Note: this is the first installment of a planned three-part series on the interaction between the body and the spirit. Today’s essay deals with the effects of external biological factors on moral agency and personality; future installments will deal with our bodies’ effects on the same, and the effects of both on our relationships with God.
How much of what we often consider essential parts of our characters – personality, intellectual capacity, or moral inclinations, for example – is truly, essentially us? How much is neurochemistry, or hormone function, or even interaction between brain structure and the environment? In other words, where does the body leave off, and the spirit begin?
About four years ago, a doctor put me on an antidepressant to treat my lifelong chronic insomnia and depression. The medicine worked like gangbusters; suddenly, I could sleep, and the nearly constant despair and dissatisfaction with which I had always struggled disappeared. According to my physician, my body has some sort of major dopamine shortfall; the medicine provides that dopamine, or something close enough for government work.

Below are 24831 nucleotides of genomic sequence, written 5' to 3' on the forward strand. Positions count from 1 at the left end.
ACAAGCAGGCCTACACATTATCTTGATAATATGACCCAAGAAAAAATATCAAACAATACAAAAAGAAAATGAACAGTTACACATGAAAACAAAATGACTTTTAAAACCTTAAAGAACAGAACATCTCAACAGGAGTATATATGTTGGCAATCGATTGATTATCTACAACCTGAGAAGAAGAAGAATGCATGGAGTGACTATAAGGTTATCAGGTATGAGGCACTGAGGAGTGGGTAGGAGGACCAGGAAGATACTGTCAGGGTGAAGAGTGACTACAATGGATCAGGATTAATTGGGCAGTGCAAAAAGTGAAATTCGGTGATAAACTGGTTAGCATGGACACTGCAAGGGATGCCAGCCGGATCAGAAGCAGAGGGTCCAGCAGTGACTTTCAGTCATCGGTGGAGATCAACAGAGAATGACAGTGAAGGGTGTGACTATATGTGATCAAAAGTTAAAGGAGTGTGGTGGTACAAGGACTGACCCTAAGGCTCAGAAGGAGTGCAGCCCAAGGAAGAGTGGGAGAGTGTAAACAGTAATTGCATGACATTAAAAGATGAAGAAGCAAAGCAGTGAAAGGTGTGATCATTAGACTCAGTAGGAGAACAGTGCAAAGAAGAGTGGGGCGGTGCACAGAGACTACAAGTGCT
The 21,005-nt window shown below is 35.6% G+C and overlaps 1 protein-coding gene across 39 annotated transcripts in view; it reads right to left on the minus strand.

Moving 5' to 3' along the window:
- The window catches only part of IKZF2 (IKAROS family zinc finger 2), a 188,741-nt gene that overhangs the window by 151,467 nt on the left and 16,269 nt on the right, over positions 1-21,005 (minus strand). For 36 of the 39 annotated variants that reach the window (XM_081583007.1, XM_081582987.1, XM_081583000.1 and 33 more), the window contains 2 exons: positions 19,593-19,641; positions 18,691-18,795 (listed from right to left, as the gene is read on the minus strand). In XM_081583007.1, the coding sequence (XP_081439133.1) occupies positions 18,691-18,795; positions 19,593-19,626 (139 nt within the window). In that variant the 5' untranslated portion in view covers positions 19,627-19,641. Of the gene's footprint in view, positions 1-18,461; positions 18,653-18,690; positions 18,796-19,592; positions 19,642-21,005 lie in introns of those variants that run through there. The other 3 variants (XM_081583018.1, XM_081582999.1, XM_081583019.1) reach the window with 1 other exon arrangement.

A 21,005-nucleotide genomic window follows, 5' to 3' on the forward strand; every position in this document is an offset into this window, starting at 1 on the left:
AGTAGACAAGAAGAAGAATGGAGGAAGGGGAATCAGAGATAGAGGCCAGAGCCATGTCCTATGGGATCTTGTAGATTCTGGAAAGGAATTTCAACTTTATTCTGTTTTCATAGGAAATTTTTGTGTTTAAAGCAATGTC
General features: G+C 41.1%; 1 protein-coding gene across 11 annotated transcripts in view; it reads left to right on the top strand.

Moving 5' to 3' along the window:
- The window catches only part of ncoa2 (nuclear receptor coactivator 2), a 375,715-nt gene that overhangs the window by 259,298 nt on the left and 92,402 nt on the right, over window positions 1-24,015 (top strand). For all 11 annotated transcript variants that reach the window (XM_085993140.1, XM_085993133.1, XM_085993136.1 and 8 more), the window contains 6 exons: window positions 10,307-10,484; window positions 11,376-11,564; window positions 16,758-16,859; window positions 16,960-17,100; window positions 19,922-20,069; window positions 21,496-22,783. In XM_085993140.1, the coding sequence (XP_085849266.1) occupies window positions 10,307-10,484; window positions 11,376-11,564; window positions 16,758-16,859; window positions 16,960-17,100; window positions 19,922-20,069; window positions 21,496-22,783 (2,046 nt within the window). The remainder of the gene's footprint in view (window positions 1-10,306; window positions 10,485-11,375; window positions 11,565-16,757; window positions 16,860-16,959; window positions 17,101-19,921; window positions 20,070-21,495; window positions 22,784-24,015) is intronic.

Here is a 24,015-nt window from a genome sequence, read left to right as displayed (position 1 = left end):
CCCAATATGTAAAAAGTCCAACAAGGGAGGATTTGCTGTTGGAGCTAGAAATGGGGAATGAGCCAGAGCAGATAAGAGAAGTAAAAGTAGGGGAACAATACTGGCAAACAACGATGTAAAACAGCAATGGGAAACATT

The thing is, my medicine affects more than sleep and mood. Almost everything else has changed, as well. Dopamine imbalance affects anxiety (and, consequently, tolerance for risk-taking, and desire for social contact), energy level, ability to read others’ social cues, and general attention span. When I began taking the medication, I became a very different person to the one I’d been a week prior. I became much more social. I stopped worrying over everything. I was remarkably more productive. I had to relearn all my basic interactive skills – my interpretation of others’ affect was suddenly much less biased toward negative conclusions. My emotions were muted. I developed quite a lot of intellectual focus – after years of fooling around professionally, I suddenly decided I wanted to go to graduate school. I studied to prepare for the GRE, I began devouring my husband’s professional library, and I generally made up for my half-hearted, sleep-deprived undergraduate education. I was successful, as well – I’m starting my Ph.D. program in about a month. Pre-medication, I would never have done more than dream about such things.